I just read an amazing article that everyone should read about the future and present of credit cards. If you have an interest in consumer debt issues you need to read “Credit Cards Are the Next Credit Crunch”
While it is all brilliant, I think the following section is the most important.
There are several factors that are playing into this swift contraction in credit well beyond the scope of the current credit market disruption. First, the very foundation of credit-card lending over the past 15 years has been misguided. In order to facilitate national expansion and vast pools of consumer loans, lenders became overly reliant on FICO scores that have borne out to be simply unreliable. Further, the bulk of credit lines were extended during a time when unemployment averaged well below 6%. Overly optimistic underwriting standards made more borrowers appear creditworthy. As we return to more realistic underwriting standards, certain borrowers will no longer appear worth the risk, and therefore lines will continue to be pulled from those borrowers.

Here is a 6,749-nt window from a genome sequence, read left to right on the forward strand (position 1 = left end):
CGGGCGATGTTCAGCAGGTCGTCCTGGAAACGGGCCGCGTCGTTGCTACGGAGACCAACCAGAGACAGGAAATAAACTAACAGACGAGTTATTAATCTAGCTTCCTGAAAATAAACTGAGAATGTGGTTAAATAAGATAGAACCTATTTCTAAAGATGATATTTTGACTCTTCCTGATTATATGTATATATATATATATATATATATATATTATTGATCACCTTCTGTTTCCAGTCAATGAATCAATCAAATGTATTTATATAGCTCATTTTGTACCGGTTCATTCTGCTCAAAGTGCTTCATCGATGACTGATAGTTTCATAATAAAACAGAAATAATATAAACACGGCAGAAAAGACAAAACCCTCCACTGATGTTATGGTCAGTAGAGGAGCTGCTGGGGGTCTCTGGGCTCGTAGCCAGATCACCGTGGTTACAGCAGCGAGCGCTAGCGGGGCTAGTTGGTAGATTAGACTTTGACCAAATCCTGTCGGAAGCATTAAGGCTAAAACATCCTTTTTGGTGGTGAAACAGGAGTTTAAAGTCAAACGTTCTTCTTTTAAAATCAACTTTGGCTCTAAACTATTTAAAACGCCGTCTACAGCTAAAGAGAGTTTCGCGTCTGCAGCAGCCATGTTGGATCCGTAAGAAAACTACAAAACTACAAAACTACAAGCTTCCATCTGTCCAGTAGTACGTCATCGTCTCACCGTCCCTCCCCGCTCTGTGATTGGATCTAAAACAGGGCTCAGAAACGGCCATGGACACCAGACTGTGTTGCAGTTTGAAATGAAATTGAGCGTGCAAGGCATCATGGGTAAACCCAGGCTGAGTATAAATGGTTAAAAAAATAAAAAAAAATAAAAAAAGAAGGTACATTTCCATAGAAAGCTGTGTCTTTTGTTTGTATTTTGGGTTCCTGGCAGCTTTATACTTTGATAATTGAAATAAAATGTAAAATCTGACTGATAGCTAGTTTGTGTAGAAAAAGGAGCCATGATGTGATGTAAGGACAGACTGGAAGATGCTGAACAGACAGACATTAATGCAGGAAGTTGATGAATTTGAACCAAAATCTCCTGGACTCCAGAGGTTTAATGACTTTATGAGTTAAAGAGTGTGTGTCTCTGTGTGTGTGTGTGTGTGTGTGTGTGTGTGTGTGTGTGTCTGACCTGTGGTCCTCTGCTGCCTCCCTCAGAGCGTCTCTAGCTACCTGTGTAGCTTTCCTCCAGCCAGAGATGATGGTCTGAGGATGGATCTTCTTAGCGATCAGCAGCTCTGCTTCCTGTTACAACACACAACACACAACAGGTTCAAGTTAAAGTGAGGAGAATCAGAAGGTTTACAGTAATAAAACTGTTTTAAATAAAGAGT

Second, home price depreciation has been a more reliable determinant of consumer behavior than FICO scores. Hence, lenders have reduced credit lines based upon “zip codes,” or where home price depreciation has been most acute. Such a strategy carries the obvious hazard of putting good customers in more vulnerable liquidity positions simply because they live in a higher risk zip code. With this, frequency of default is increased. In other words, as lines are pulled and borrowing capacity is reduced, paying borrowers are pushed into vulnerable financial positions along with nonpaying borrowers, and therefore a greater number of defaults in fact occur.